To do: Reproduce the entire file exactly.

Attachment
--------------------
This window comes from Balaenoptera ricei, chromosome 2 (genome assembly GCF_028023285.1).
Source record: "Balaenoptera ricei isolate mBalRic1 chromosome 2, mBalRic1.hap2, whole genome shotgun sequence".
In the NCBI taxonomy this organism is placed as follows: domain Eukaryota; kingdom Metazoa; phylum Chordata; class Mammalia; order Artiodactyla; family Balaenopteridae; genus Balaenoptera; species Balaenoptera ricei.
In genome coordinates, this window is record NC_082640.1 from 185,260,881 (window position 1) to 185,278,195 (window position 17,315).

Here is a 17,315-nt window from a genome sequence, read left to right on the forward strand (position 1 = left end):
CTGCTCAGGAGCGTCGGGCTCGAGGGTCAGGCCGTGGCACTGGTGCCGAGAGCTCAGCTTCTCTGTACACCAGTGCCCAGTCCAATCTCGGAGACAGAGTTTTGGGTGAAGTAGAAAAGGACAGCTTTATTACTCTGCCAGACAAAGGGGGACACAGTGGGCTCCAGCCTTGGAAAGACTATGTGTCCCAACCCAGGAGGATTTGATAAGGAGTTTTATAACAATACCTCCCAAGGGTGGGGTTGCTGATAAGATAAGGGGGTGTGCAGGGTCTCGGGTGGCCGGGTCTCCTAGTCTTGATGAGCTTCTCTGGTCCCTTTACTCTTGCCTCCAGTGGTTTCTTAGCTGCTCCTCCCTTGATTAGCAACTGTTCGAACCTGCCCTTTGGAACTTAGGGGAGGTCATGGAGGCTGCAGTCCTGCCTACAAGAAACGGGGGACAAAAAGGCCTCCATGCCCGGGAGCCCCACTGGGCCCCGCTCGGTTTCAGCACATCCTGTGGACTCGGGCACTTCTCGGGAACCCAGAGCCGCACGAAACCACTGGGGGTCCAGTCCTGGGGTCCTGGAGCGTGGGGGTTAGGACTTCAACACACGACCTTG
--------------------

This window comes from Balaenoptera ricei, chromosome 2 (genome assembly GCF_028023285.1).
Source record: "Balaenoptera ricei isolate mBalRic1 chromosome 2, mBalRic1.hap2, whole genome shotgun sequence".
In the NCBI taxonomy this organism is placed as follows: domain Eukaryota; kingdom Metazoa; phylum Chordata; class Mammalia; order Artiodactyla; family Balaenopteridae; genus Balaenoptera; species Balaenoptera ricei.
In genome coordinates, this window is record NC_082640.1 from 185,260,881 (window position 1) to 185,278,195 (window position 17,315).

Here is a 17,315-nt window from a genome sequence, read left to right on the forward strand (position 1 = left end):
CTGCTCAGGAGCGTCGGGCTCGAGGGTCAGGCCGTGGCACTGGTGCCGAGAGCTCAGCTTCTCTGTACACCAGTGCCCAGTCCAATCTCGGAGACAGAGTTTTGGGTGAAGTAGAAAAGGACAGCTTTATTACTCTGCCAGACAAAGGGGGACACAGTGGGCTCCAGCCTTGGAAAGACTATGTGTCCCAACCCAGGAGGATTTGATAAGGAGTTTTATAACAATACCTCCCAAGGGTGGGGTTGCTGATAAGATAAGGGGGTGTGCAGGGTCTCGGGTGGCCGGGTCTCCTAGTCTTGATGAGCTTCTCTGGTCCCTTTACTCTTGCCTCCAGTGGTTTCTTAGCTGCTCCTCCCTTGATTAGCAACTGTTCGAACCTGCCCTTTGGAACTTAGGGGAGGTCATGGAGGCTGCAGTCCTGCCTACAAGAAACGGGGGACAAAAAGGCCTCCATGCCCGGGAGCCCCACTGGGCCCCGCTCGGTTTCAGCACATCCTGTGGACTCGGGCACTTCTCGGGAACCCAGAGCCGCACGAAACCACTGGGGGTCCAGTCCTGGGGTCCTGGAGCGTGGGGGTTAGGACTTCAACACACGACCTTG